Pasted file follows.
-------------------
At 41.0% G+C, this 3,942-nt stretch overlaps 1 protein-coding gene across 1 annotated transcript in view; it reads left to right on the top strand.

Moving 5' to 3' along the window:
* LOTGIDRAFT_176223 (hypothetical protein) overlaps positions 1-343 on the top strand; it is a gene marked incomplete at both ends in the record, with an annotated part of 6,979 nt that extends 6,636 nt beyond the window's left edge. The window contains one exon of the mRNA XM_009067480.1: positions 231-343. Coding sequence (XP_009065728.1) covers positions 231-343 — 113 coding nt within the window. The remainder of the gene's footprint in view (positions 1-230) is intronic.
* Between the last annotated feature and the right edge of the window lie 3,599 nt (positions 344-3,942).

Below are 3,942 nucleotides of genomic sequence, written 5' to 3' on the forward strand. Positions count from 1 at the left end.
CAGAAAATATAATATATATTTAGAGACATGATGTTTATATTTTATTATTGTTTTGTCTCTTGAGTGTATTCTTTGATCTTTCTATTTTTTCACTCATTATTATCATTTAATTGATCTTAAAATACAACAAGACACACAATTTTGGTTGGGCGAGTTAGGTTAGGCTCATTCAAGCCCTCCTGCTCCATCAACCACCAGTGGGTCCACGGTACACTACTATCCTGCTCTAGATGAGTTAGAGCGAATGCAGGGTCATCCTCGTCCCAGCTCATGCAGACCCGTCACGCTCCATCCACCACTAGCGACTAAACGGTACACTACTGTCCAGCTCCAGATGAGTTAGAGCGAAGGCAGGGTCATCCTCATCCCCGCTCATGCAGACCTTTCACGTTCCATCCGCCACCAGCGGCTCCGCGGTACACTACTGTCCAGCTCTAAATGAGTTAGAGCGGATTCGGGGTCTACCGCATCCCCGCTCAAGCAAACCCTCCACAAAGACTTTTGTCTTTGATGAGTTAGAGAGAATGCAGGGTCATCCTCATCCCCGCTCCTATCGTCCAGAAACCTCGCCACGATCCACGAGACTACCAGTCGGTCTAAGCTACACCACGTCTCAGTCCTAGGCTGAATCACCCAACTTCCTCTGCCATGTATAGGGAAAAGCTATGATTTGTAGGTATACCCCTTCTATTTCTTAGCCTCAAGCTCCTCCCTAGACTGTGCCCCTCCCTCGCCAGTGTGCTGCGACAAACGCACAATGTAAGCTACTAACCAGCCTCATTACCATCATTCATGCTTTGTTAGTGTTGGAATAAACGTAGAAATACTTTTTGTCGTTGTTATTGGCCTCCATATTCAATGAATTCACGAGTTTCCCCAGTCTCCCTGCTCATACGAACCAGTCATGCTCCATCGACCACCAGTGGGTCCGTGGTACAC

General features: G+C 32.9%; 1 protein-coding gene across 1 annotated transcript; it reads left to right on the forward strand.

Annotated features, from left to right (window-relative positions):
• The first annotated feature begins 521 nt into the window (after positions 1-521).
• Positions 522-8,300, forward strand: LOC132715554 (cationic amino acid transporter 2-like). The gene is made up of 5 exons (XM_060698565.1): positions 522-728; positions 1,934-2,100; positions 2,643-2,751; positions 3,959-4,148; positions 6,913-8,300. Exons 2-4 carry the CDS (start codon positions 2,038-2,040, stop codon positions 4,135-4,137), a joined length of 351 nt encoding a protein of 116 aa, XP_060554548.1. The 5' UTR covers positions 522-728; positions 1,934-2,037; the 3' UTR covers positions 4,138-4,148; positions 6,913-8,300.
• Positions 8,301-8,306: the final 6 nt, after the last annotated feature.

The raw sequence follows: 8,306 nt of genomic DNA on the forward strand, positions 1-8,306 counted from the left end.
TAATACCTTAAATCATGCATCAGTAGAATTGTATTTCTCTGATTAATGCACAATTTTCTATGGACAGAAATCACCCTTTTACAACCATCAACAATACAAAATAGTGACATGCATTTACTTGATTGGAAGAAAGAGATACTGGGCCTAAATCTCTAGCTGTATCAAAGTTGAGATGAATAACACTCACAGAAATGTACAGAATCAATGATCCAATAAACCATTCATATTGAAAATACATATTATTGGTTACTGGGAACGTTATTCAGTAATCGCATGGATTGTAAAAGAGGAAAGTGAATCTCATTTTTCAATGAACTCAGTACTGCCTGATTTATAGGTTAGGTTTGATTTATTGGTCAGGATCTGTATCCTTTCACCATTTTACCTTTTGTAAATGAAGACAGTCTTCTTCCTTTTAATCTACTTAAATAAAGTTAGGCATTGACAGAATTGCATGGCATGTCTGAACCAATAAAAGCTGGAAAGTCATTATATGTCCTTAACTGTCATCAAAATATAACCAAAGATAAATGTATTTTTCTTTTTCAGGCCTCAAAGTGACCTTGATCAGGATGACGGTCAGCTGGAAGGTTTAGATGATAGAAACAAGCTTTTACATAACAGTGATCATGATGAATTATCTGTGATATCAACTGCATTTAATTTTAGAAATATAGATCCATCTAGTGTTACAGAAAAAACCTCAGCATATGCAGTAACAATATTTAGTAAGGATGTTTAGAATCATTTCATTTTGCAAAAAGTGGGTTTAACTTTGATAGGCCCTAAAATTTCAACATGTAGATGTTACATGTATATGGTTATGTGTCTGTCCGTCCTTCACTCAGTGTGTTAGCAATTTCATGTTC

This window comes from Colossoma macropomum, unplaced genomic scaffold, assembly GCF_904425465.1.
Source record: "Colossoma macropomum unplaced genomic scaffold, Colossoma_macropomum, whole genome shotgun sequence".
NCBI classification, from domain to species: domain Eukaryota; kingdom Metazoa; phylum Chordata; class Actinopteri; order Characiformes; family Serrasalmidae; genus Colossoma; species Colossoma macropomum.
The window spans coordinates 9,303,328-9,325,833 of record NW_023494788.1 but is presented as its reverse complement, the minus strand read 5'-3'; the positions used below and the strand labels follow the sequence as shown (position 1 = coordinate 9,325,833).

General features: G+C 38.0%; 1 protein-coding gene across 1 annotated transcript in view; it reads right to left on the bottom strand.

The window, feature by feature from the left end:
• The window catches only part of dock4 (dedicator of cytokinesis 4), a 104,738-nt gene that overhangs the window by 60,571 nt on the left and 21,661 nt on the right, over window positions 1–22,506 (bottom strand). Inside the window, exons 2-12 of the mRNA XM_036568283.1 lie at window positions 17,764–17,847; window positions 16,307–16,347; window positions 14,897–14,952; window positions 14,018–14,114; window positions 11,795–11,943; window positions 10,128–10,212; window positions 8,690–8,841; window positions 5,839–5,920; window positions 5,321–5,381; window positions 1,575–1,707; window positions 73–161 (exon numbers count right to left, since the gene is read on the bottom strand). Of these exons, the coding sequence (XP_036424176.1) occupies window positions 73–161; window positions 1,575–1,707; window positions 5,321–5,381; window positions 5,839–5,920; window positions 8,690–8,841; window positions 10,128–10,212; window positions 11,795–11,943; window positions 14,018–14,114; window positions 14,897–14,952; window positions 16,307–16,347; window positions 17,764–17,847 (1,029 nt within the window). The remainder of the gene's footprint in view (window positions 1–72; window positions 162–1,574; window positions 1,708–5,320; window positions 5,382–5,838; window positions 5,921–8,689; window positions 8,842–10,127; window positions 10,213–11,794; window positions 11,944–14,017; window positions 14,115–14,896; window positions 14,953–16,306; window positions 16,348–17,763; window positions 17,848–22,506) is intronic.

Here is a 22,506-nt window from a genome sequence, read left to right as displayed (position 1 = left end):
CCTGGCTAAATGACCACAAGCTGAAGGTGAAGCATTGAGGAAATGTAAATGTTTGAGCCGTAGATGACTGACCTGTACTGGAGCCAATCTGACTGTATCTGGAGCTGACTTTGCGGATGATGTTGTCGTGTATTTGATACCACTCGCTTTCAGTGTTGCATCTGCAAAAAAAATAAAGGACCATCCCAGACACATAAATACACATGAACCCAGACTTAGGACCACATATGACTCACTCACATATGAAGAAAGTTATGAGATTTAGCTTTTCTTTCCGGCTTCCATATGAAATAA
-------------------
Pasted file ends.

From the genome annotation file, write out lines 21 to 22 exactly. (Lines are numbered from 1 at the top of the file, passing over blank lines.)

Here is a 22,506-nt window from a genome sequence, read left to right as displayed (position 1 = left end):
CCTGGCTAAATGACCACAAGCTGAAGGTGAAGCATTGAGGAAATGTAAATGTTTGAGCCGTAGATGACTGACCTGTACTGGAGCCAATCTGACTGTATCTGGAGCTGACTTTGCGGATGATGTTGTCGTGTATTTGATACCACTCGCTTTCAGTGTTGCATCTGCAAAAAAAATAAAGGACCATCCCAGACACATAAATACACATGAACCCAGACTTAGGACCACATATGACTCACTCACATATGAAGAAAGTTATGAGATTTAGCTTTTCTTTCCGGCTTCCATATGAAATAA